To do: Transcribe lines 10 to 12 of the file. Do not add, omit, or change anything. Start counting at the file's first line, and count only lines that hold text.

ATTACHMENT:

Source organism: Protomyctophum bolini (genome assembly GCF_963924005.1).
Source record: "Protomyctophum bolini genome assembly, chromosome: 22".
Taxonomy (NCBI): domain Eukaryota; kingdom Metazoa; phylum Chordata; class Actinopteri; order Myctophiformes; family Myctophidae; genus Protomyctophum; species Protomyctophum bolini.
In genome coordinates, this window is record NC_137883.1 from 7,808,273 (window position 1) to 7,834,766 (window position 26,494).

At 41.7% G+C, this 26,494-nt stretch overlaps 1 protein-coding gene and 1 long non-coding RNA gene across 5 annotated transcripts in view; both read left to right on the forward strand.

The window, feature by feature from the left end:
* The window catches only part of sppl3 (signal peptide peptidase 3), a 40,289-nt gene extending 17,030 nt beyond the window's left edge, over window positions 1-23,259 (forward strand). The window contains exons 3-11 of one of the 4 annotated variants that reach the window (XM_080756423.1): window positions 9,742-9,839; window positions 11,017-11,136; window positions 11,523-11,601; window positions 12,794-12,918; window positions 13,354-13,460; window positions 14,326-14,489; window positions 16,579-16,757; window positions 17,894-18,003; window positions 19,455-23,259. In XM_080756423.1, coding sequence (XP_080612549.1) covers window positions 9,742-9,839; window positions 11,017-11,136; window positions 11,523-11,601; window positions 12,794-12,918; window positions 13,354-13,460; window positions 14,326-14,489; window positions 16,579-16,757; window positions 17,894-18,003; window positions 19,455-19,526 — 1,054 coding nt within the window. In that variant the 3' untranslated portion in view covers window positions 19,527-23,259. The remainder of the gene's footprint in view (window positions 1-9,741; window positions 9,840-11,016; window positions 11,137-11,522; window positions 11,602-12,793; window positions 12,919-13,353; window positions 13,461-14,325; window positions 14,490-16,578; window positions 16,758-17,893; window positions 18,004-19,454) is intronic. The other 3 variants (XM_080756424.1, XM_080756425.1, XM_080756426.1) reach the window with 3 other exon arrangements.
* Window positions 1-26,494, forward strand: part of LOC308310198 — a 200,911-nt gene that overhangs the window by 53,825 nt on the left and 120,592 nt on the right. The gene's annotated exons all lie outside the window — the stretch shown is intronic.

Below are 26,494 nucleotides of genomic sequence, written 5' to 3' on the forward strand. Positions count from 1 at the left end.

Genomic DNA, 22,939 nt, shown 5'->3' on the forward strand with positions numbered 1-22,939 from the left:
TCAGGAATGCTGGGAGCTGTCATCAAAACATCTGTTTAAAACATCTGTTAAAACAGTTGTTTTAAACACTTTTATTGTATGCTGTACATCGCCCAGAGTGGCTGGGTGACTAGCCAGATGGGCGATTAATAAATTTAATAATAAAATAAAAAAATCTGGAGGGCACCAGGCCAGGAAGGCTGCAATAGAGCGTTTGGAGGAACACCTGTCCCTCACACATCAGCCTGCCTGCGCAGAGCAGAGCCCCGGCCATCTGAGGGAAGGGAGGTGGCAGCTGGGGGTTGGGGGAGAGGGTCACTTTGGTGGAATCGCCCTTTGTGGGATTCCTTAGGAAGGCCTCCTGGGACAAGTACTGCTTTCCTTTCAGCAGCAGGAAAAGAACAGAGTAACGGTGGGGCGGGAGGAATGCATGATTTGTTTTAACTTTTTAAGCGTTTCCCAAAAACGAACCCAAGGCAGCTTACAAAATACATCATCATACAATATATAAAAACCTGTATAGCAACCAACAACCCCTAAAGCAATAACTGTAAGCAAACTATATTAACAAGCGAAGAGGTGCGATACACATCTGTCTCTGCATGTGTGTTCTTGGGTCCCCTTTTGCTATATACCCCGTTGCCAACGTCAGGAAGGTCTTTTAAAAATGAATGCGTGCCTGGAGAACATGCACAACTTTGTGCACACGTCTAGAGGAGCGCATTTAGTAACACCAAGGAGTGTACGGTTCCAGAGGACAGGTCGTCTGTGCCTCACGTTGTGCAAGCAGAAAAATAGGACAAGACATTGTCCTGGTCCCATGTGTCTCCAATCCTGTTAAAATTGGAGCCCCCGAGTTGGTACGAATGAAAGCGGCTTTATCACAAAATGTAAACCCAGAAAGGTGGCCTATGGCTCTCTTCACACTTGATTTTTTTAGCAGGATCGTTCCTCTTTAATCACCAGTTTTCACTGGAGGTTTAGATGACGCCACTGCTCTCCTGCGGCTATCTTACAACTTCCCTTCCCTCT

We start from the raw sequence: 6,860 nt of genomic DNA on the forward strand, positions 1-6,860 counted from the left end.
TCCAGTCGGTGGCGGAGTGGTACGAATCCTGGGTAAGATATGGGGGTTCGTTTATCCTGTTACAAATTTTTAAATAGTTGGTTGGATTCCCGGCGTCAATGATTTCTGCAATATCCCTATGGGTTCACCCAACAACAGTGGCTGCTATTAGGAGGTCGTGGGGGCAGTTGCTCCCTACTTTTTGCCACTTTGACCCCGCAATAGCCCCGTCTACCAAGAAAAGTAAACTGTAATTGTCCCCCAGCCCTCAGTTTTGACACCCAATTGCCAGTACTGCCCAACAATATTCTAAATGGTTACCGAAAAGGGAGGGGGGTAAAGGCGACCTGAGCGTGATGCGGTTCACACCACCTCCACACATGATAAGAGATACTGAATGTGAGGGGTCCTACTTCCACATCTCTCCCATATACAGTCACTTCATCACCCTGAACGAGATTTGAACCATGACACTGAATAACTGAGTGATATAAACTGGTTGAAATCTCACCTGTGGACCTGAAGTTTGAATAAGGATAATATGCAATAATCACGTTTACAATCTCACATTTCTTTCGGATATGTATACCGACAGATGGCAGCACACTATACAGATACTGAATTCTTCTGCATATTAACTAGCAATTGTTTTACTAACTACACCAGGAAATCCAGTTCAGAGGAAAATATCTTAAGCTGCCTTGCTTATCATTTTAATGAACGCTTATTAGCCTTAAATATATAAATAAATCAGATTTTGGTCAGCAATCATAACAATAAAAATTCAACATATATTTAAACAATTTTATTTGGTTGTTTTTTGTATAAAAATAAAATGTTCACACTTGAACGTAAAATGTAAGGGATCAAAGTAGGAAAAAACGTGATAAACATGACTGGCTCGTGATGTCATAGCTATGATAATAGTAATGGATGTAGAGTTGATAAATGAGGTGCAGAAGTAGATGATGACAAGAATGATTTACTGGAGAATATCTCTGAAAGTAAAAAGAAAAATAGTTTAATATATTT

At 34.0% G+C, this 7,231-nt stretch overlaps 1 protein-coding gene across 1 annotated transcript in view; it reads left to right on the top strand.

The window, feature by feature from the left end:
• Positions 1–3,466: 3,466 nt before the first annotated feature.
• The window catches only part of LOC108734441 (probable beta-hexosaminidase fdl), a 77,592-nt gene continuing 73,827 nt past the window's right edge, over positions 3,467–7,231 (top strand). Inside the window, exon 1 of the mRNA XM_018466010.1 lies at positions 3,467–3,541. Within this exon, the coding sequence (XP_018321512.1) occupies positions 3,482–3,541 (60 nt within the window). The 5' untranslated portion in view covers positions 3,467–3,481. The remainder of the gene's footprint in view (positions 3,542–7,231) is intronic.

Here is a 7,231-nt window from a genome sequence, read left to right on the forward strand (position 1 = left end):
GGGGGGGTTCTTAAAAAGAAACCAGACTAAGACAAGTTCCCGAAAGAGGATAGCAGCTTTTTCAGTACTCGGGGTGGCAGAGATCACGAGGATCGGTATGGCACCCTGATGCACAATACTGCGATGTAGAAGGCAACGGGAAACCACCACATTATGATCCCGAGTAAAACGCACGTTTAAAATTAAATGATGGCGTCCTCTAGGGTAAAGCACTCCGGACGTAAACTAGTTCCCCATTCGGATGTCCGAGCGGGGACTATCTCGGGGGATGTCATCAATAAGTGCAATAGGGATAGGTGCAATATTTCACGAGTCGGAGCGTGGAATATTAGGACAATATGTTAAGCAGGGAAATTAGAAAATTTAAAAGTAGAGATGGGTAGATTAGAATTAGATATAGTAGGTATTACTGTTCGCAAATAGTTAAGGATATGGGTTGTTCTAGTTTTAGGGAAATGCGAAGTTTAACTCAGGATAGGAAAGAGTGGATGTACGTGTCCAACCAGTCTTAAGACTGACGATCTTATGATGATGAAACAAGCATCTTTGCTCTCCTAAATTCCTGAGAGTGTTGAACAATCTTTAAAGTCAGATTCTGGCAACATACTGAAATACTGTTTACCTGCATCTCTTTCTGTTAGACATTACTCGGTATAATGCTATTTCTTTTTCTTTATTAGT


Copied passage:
Genomic DNA, 22,939 nt, shown 5'->3' on the forward strand with positions numbered 1-22,939 from the left:
TCAGGAATGCTGGGAGCTGTCATCAAAACATCTGTTTAAAACATCTGTTAAAACAGTTGTTTTAAACACTTTTATTGTATGCTGTACATCGCCCAGAGTGGCTGGGTGACTAGCCAGATGGGCGATTAATAAATTTAATAATAAAATAAAAAAATCTGGAGGGCACCAGGCCAGGAAGGCTGCAATAGAGCGTTTGGAGGAACACCTGTCCCTCACACATCAGCCTGCCTGCGCAGAGCAGAGCCCCGGCCATCTGAGGGAAGGGAGGTGGCAGCTGGGGGTTGGGGGAGAGGGTCACTTTGGTGGAATCGCCCTTTGTGGGATTCCTTAGGAAGGCCTCCTGGGACAAGTACTGCTTTCCTTTCAGCAGCAGGAAAAGAACAGAGTAACGGTGGGGCGGGAGGAATGCATGATTTGTTTTAACTTTTTAAGCGTTTCCCAAAAACGAACCCAAGGCAGCTTACAAAATACATCATCATACAATATATAAAAACCTGTATAGCAACCAACAACCCCTAAAGCAATAACTGTAAGCAAACTATATTAACAAGCGAAGAGGTGCGATACACATCTGTCTCTGCATGTGTGTTCTTGGGTCCCCTTTTGCTATATACCCCGTTGCCAACGTCAGGAAGGTCTTTTAAAAATGAATGCGTGCCTGGAGAACATGCACAACTTTGTGCACACGTCTAGAGGAGCGCATTTAGTAACACCAAGGAGTGTACGGTTCCAGAGGACAGGTCGTCTGTGCCTCACGTTGTGCAAGCAGAAAAATAGGACAAGACATTGTCCTGGTCCCATGTGTCTCCAATCCTGTTAAAATTGGAGCCCCCGAGTTGGTACGAATGAAAGCGGCTTTATCACAAAATGTAAACCCAGAAAGGTGGCCTATGGCTCTCTTCACACTTGATTTTTTTAGCAGGATCGTTCCTCTTTAATCACCAGTTTTCACTGGAGGTTTAGATGACGCCACTGCTCTCCTGCGGCTATCTTACAACTTCCCTTCCCTCT

We start from the raw sequence: 6,860 nt of genomic DNA on the forward strand, positions 1-6,860 counted from the left end.